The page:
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No juice to Nets-Knicks rivalry yet

Amar'e Stoudemire of the Knicks drives to the

Amar'e Stoudemire of the Knicks drives to the hoop against Brook Lopez of the Nets at Barclays Center on Friday, Nov. 7, 2014. Photo Credit: Jim McIsaac

The Nets' move across the Hudson River was supposed to serve as kindling, providing a virtual pilot light and adding more spice and flavor to their meetings with the Knicks.

But the anticipated blossoming of a natural feud hasn't happened and likely won't until there's much more at stake. These 10 meetings since the move to Brooklyn have had little bearing on the division standings.

That makes it awfully difficult to call this a genuine rivalry. "It's not cut and dried that it's not a rivalry," Nets coach Lionel Hollins said. "But when it gets to that level where that's all everybody is talking about in the city because both teams are good and they are going against each other and there is a lot more on the line, that's when it will be a true rivalry."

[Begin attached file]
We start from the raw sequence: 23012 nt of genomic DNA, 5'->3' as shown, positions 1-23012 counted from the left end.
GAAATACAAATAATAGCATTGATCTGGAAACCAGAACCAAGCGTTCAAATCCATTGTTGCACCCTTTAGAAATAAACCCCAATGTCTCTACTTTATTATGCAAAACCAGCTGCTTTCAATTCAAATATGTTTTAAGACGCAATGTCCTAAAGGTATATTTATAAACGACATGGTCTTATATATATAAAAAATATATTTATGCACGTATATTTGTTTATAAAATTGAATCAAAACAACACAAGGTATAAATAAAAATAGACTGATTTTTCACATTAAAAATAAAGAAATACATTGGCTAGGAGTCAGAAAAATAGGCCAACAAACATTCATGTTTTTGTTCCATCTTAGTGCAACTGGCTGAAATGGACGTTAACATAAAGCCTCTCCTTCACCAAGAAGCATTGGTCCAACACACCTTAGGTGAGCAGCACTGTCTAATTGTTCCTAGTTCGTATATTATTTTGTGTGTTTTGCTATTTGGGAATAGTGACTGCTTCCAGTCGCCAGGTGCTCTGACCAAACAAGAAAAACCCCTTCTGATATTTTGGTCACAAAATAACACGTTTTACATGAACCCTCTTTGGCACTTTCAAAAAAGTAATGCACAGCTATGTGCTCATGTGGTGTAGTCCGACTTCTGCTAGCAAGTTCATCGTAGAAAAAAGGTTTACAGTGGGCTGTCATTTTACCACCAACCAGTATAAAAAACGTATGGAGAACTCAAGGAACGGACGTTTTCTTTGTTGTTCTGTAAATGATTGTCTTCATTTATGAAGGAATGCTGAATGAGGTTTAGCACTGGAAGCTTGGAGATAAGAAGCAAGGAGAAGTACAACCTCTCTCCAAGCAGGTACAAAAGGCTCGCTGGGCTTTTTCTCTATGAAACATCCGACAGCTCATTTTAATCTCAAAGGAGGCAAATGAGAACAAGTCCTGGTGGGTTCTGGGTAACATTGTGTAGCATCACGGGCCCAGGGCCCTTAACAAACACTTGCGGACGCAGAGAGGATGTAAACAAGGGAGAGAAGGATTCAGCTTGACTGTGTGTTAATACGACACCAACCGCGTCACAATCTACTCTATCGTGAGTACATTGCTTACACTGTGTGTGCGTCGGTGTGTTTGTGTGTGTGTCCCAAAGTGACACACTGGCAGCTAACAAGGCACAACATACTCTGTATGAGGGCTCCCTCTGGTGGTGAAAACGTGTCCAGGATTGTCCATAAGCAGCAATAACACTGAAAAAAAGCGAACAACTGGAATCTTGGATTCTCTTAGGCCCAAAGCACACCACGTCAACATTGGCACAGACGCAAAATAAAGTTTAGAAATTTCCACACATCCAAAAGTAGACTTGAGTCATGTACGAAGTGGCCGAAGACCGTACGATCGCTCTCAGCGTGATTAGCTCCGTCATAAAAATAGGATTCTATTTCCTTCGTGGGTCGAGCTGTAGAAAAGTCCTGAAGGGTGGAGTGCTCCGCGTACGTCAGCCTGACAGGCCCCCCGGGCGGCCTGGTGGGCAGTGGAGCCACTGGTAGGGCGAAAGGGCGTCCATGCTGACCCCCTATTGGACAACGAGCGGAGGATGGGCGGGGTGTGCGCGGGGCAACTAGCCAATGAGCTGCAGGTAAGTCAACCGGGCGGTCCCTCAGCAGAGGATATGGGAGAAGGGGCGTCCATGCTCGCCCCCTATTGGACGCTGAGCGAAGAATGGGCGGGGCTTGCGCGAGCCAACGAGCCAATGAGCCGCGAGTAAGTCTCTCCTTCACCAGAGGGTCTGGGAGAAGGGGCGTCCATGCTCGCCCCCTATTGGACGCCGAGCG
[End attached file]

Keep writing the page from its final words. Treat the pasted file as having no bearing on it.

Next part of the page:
So for now, Hollins believes these games mean more to fans. "Both teams are in New York and the Knicks have been around New York for a long time. They've probably got a grass-roots group of fans that have been with them through thick and thin, their parents have been with them. So I understand all that, and when both teams are playing well and competing against each other, it's going to be even bigger and it has more of an impact on the players."

Garnett wipes glass

Kevin Garnett had a game-high 13 rebounds, collecting six on the offensive end -- the highest number by a Net this season.

"I wasn't even aware of that until you said that," Garnett said. "Coach has been stressing rebounding. It has been one of the things that obviously we've been working on, been making an emphasis for the bigs to rebound better and tonight I just did."

It's been an adjustment for Joe Johnson is still searching for his niche within Hollins' offense, as evidenced by him posting single digits in scoring in half of his previous six games. In the previous six games, he averaged 11.3 points and two turnovers, shooting 39.1 percent from the floor and 76.9 percent from the free-throw line. Just how does he fit into everything? "That's what we are figuring out now," Johnson said. "It's a process and I don't know how long it's going to take, but we'll see."

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